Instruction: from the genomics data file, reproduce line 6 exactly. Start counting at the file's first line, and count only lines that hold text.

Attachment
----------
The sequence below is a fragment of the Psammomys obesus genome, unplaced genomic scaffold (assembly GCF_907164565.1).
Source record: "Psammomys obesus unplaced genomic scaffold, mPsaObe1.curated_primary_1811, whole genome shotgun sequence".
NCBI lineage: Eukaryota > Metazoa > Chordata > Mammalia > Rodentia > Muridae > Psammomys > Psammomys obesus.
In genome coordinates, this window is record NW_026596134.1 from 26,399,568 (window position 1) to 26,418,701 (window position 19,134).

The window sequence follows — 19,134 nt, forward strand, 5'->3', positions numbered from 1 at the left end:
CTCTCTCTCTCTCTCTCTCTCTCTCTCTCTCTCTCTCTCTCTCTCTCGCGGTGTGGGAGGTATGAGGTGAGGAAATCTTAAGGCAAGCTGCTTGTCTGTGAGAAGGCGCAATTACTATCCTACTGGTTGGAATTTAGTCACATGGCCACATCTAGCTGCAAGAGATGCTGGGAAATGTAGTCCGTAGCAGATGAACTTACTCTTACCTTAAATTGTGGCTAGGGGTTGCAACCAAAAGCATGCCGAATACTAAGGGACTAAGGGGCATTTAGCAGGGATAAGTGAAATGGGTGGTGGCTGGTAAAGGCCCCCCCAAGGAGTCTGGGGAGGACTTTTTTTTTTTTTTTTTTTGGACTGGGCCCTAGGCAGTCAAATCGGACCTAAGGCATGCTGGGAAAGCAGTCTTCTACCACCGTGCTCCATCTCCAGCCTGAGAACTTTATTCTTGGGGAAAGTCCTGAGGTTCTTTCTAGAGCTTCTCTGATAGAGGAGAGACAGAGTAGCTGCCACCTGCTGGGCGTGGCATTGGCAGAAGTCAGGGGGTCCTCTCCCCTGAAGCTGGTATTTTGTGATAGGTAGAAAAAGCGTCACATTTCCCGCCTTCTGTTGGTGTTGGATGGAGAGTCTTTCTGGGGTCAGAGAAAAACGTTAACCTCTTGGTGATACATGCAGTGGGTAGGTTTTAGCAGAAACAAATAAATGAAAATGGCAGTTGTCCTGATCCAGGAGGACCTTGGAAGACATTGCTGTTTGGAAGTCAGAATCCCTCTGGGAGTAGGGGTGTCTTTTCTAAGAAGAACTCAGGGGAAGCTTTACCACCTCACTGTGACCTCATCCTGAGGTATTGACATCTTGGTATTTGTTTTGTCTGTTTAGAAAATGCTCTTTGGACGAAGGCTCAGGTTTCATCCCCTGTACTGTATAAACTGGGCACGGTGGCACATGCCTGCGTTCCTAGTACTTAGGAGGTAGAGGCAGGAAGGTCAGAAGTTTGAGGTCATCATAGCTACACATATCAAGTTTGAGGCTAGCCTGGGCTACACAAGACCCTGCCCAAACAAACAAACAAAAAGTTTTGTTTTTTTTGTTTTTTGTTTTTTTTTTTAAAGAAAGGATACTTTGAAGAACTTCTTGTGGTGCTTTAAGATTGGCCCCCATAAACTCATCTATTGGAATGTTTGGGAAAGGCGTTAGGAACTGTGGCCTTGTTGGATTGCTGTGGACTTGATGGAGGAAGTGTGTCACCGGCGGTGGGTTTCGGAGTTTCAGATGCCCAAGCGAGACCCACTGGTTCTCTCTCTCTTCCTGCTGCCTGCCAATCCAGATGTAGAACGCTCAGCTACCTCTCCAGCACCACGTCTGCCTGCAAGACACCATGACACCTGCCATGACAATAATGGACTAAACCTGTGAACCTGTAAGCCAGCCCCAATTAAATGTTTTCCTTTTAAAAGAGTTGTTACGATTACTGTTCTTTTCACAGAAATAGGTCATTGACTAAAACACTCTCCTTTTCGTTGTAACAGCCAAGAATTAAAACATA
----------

CTCTCTCTCTCTCTCTCTCTCTCTCTCTCTCTCTCTCTCTCTCTCTCGCGGTGTGGGAGGTATGAGGTGAGGAAATCTTAAGGCAAGCTGCTTGTCTGTGAGAAGGCGCAATTACTATCCTACTGGTTGGAATTTAGTCACATGGCCACATCTAGCTGCAAGAGATGCTGGGAAATGTAGTCCGTAGCAGATGAACTTACTCTTACCTTAAATTGTGGCTAGGGGTTGCAACCAAAAGCATGCCGAATACTAAGGGACTAAGGGGCATTTAGCAGGGATAAGTGAAATGGGTGGTGGCTGGTAAAGGCCCCCCCAAGGAGTCTGGGGAGGACTTTTTTTTTTTTTTTTTTTGGACTGGGCCCTAGGCAGTCAAATCGGACCTAAGGCATGCTGGGAAAGCAGTCTTCTACCACCGTGCTCCATCTCCAGCCTGAGAACTTTATTCTTGGGGAAAGTCCTGAGGTTCTTTCTAGAGCTTCTCTGATAGAGGAGAGACAGAGTAGCTGCCACCTGCTGGGCGTGGCATTGGCAGAAGTCAGGGGGTCCTCTCCCCTGAAGCTGGTATTTTGTGATAGGTAGAAAAAGCGTCACATTTCCCGCCTTCTGTTGGTGTTGGATGGAGAGTCTTTCTGGGGTCAGAGAAAAACGTTAACCTCTTGGTGATACATGCAGTGGGTAGGTTTTAGCAGAAACAAATAAATGAAAATGGCAGTTGTCCTGATCCAGGAGGACCTTGGAAGACATTGCTGTTTGGAAGTCAGAATCCCTCTGGGAGTAGGGGTGTCTTTTCTAAGAAGAACTCAGGGGAAGCTTTACCACCTCACTGTGACCTCATCCTGAGGTATTGACATCTTGGTATTTGTTTTGTCTGTTTAGAAAATGCTCTTTGGACGAAGGCTCAGGTTTCATCCCCTGTACTGTATAAACTGGGCACGGTGGCACATGCCTGCGTTCCTAGTACTTAGGAGGTAGAGGCAGGAAGGTCAGAAGTTTGAGGTCATCATAGCTACACATATCAAGTTTGAGGCTAGCCTGGGCTACACAAGACCCTGCCCAAACAAACAAACAAAAAGTTTTGTTTTTTTTGTTTTTTGTTTTTTTTTTTAAAGAAAGGATACTTTGAAGAACTTCTTGTGGTGCTTTAAGATTGGCCCCCATAAACTCATCTATTGGAATGTTTGGGAAAGGCGTTAGGAACTGTGGCCTTGTTGGATTGCTGTGGACTTGATGGAGGAAGTGTGTCACCGGCGGTGGGTTTCGGAGTTTCAGATGCCCAAGCGAGACCCACTGGTTCTCTCTCTCTTCCTGCTGCCTGCCAATCCAGATGTAGAACGCTCAGCTACCTCTCCAGCACCACGTCTGCCTGCAAGACACCATGACACCTGCCATGACAATAATGGACTAAACCTGTGAACCTGTAAGCCAGCCCCAATTAAATGTTTTCCTTTTAAAAGAGTTGTTACGATTACTGTTCTTTTCACAGAAATAGGTCATTGACTAAAACACTCTCCTTTTCGTTGTAACAGCCAAGAATTAAAACATA